Here's what you should know about student debt
Student loans are back in the news, with new government plans saying those who start university next year could be paying off their loans for 40 years after graduating.
That's for England, with the repayment period being extended to reduce the bill for taxpayers, according to the government.
Under the current system, loans are written off after 30 years.
There will also be a change in the income level at which you start repaying your student loan - with a reduction from £27,295 to £25,000.
How does student debt currently work?
Here are the basics for England and Wales.
Most people who go to uni take out a loan in two parts - for tuition fees (the amount you pay the uni) and a maintenance loan (for living costs).
The amount you get for the maintenance loan depends on your household income.
For example, if you did a three-year course at £9,250 a year and got £6,378 a year for a maintenance loan, you'd graduate with £46,884 of debt.
That's before you add interest, which is between 9% and 12%.
It's unlikely you'll ever pay it all back (more on that later) - but just having that amount of debt hanging over your head could be pretty disheartening.
But student debt doesn't work like other loans.
Many graduates will see just a few pounds come out of their monthly pay cheque.
So how's it different to a bank loan?
There are some big differences between a student loan from the government and anyone else:
- Currently, any money you owe is wiped after 30 years
- How much you pay back depends on how much you earn
- It doesn't impact your credit score
- Your house or belongings won't get repossessed if you don't keep up repayments
It might be easier to think of it a bit like a tax.
Repayments come straight out of your pay cheque and the amount you pay goes up the more you earn.
At the moment, graduates don't start repaying their loans until they earn over £27,295 per year.
Over that amount, you pay back 9% of your income.
Graduates who earn £30,000 a year would pay back about £243 a year (just over £20 a month).
But remember, we also need to take interest into account.
How does interest work on a student loan?
Almost every loan you ever take out will have interest - that's the fee for borrowing the money.
For student loans, the amount of interest you pay is related to two things. Number one is the Retail Price Index (RPI) - which is a measure of inflation and is currently 9%.
Number two is how much you earn.
After you graduate, you pay somewhere between 9% and 12%. The amount goes up the more you earn.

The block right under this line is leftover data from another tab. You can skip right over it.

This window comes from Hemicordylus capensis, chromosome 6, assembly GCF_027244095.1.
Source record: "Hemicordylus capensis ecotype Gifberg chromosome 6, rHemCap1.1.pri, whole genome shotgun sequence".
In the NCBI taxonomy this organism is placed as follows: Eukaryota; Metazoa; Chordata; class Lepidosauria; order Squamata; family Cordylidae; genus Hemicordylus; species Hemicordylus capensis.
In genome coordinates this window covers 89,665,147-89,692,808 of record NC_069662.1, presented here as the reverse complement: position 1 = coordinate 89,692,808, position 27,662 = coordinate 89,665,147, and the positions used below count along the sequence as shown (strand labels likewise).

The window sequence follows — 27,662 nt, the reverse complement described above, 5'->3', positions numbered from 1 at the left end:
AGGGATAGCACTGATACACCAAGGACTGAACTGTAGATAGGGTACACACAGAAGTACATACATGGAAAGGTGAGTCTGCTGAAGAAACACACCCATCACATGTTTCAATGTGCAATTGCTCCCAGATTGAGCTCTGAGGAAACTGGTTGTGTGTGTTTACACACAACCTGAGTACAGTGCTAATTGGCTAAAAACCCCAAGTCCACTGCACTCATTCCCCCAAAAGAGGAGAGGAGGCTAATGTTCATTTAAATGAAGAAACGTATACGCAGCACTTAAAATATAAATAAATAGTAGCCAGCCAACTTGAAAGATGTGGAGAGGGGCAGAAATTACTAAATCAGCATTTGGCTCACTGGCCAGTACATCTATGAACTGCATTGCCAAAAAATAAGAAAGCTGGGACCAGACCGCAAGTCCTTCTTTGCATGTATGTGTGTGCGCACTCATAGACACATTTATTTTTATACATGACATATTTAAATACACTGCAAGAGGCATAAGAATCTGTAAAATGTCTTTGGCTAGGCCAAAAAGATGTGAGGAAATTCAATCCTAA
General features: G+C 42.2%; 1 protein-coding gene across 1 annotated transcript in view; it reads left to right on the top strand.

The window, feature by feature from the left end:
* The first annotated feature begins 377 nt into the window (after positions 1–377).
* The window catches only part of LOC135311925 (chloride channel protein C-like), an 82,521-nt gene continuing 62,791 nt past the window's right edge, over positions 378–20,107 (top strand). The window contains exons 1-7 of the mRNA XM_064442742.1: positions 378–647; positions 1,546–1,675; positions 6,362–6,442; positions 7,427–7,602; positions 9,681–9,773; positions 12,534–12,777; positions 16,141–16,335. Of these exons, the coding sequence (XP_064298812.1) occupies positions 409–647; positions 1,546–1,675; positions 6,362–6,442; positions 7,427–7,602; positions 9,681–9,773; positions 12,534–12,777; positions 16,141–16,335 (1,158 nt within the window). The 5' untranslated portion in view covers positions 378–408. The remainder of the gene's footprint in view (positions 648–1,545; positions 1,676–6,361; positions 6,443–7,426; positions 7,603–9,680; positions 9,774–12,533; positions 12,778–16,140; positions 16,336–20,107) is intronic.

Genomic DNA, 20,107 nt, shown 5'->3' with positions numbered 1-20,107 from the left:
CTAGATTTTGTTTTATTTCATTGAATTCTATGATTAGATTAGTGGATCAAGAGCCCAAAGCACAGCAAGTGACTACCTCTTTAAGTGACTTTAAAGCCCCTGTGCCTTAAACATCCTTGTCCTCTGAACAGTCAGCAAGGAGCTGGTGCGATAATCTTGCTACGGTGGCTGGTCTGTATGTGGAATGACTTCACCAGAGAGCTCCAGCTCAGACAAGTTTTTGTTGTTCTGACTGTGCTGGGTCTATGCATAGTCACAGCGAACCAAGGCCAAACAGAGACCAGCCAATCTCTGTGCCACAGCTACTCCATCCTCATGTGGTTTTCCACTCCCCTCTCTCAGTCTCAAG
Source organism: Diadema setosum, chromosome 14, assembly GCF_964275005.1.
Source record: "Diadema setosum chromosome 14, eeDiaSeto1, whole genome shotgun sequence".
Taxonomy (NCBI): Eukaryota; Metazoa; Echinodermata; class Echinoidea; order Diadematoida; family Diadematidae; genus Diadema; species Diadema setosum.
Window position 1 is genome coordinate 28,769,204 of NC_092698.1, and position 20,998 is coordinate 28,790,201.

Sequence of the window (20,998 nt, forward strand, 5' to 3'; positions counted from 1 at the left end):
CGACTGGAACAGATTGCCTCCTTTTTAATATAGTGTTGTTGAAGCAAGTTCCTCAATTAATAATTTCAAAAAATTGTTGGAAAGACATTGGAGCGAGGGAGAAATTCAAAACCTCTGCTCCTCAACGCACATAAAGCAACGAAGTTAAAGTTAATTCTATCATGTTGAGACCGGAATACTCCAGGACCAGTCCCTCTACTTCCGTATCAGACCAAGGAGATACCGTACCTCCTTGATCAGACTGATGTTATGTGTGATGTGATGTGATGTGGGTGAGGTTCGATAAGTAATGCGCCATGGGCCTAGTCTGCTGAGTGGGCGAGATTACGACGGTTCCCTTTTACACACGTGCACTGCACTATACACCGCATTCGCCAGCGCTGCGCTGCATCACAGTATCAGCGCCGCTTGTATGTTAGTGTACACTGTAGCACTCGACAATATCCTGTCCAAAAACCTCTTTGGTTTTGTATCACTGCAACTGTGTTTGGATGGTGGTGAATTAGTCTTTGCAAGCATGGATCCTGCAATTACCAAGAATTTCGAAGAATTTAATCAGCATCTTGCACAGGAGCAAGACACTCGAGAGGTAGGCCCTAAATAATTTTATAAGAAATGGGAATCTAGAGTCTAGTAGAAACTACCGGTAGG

While you're studying you're charged a flat rate of 4.1% interest, but you won't start repaying it until you graduate.
Under the new plans, interest rates on student loans will be cut for new borrowers and set at no higher than the rate of inflation.
How much do student loans cost the rest of the UK?
One of the main reasons tuition fees went up in 2012 was because the government wanted to reduce the amount it paid out.
The idea was for students to pay for their own tuition, rather than taxpayers.
However, higher fees for students meant more amounts of money being lent out by the government.
As the graph above shows, the amount the government gives out in loans has been going up every year.
The number of students enrolling on undergraduate courses has risen in that time too - which is another reason the government is lending more money.
The reality is that most graduates won't pay back the full amount they borrow before the debt gets wiped at 30 years.
Social mobility charity The Sutton Trust estimated in 2017 that 81% of students would not pay off their loans in full.
The government's own Office for Budget Responsibility estimates only 38% of total money and interest will be repaid.
By requiring graduates to start paying back at £25,000, and to continue paying for an extra 10 years, the government hopes more will repay their loans in full.
What about Scotland and Northern Ireland?
Wherever you are in the UK, you pay 9% of your earnings over a certain level.
There are a few differences between England and Wales, Scotland and Northern Ireland.
In Scotland, you start repaying your loan when you earn £25,000 a year. The yearly interest rate stays at 1.1% throughout.
In Northern Ireland, the earnings threshold is £20,000 and the interest rate's also 1.1%.
A version of this article was first published in January 2020.